Rodinia has cracked into pieces. The Grenvilles have been beaten down by erosion for six hundred million years. Laurentia and the other land masses separated, ripping the supercontinent apart. In their rifting, a vast ocean came into existence between the drifting lands and in that ocean volcanic islands were born. Molten rock roars underneath and spits outward, building and burning everything it touches.
Now, at 450 million years ago, the land masses move toward each other in another unhurried collision of plates. It this long-lasting event, the Taconic orogeny, the great ocean plate sinks underneath the one-day North American plate, forcing everything to submit to the will of immense and unceasing pressure. The volcanic islands that once stood far out in the sea push into land as well. Eruptions occur, coating the land with burning rock. The liquid rock under the surface pierces into other rock, and as it cools, forms skyscrapers of solid granite.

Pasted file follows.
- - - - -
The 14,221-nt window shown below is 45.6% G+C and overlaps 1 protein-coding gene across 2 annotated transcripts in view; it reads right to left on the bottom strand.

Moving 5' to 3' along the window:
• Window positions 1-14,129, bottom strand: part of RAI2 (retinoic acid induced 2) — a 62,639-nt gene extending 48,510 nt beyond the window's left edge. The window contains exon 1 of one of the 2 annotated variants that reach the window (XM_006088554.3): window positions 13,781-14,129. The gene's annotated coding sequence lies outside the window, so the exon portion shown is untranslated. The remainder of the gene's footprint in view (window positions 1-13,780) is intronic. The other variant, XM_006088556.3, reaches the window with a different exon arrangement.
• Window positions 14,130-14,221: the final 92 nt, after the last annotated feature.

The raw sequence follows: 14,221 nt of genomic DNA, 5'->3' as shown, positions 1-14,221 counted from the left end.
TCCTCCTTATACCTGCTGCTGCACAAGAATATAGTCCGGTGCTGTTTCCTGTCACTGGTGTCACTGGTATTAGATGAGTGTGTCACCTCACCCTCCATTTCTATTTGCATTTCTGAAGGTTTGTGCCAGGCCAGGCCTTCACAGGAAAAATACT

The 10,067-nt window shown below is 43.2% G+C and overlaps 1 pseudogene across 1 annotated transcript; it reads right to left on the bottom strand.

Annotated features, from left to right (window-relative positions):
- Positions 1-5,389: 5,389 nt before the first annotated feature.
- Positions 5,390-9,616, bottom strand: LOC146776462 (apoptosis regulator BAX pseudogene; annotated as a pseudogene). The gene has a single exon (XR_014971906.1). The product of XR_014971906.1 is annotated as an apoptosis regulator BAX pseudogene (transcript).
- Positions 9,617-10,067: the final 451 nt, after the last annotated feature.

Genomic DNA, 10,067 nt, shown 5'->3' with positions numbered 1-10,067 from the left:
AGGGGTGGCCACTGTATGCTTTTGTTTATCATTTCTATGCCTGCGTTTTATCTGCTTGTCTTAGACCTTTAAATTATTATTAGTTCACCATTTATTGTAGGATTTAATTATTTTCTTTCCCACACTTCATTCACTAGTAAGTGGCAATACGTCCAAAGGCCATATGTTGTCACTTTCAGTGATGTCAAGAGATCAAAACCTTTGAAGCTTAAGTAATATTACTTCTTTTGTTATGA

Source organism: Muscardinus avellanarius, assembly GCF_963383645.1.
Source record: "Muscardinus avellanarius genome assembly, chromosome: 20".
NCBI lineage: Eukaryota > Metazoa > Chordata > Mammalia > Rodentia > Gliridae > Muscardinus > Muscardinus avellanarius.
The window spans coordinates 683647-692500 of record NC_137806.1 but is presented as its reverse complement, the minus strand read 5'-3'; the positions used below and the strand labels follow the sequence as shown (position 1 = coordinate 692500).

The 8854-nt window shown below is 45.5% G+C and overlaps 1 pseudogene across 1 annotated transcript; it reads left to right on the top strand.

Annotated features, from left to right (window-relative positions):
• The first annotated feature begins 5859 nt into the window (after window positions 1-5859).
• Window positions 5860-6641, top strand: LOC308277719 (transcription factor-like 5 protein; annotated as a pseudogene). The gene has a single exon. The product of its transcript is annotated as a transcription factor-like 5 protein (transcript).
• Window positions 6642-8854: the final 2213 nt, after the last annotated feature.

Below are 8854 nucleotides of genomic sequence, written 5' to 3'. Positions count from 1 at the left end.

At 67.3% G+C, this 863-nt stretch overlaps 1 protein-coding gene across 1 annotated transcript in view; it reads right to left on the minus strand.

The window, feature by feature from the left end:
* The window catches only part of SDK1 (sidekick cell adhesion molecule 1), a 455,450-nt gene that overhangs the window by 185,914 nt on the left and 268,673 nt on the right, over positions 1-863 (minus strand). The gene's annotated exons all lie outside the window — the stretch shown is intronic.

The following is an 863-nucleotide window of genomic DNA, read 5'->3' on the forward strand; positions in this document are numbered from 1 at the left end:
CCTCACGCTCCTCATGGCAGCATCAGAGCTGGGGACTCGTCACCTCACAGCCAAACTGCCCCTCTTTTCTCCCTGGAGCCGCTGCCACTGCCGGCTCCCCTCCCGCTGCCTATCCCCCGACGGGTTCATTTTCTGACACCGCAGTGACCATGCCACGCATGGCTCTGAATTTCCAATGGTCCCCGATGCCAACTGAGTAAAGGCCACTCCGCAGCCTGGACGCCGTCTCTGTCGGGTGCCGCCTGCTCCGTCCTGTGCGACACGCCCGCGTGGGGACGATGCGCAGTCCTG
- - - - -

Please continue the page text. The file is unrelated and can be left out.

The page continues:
This Taconic range is the first true version of what will one day be today’s Appalachian Mountains. Eventually, the collision slows, then stops, and erosion takes over as the dominant influence shaping the mountains.
Elevation: 3,650 feet
I left camp last that morning. Not long after the guys, but they’d hike faster than me and I’d be lucky to catch them at Neel’s Gap. Ice-crusted trees lined the trail and fog surrounded me as I pushed forward one step at a time. I crumpled under the weight of my pack. Why did I bring so much stuff? Did anyone really need a spice kit for backpacking?
The ice slowed everything in the forest. The trail rose out of the gap in a gentle meander past birch and beech and maple trees, still bare of their greens at this early spring stage. I moved along, focusing mostly on the ground beneath me, passing boulders as big as cars. The only sounds were the crunch of my boots on the frozen trail, already worn and cracked from those who had previously passed, and the in-and-out, challenged puffing of my breath. Occasionally, the heart-shaped tracks of white-tailed deer traversed my path, stringing across the glacial mountainside like highways into another lifetime.